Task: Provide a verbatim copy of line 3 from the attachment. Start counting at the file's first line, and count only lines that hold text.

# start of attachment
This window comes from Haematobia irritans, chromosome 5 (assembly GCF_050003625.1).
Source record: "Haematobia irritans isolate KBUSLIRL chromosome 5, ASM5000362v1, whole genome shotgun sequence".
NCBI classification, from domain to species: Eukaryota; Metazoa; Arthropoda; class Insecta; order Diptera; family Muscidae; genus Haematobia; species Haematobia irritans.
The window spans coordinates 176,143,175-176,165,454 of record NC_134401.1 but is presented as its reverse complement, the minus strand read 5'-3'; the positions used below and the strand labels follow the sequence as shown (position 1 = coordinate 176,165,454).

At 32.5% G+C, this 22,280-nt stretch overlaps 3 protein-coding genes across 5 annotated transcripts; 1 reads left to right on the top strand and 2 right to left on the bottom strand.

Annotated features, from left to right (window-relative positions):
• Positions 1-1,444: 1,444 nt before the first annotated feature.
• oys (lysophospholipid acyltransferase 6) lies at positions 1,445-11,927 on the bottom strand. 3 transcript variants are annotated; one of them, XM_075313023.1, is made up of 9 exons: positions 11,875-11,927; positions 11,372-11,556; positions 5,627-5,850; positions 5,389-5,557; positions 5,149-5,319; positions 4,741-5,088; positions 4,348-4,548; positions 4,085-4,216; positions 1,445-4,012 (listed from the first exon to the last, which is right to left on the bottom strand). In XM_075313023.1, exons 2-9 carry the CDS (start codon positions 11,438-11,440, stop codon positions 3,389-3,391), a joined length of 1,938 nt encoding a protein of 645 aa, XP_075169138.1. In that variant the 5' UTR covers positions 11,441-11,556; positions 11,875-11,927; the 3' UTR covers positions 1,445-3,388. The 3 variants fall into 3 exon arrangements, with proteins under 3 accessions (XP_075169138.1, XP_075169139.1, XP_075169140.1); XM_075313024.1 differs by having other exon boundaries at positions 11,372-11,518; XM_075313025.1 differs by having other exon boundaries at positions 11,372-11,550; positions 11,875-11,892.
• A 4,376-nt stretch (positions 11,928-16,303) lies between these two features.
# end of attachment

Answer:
NCBI classification, from domain to species: Eukaryota; Metazoa; Arthropoda; class Insecta; order Diptera; family Muscidae; genus Haematobia; species Haematobia irritans.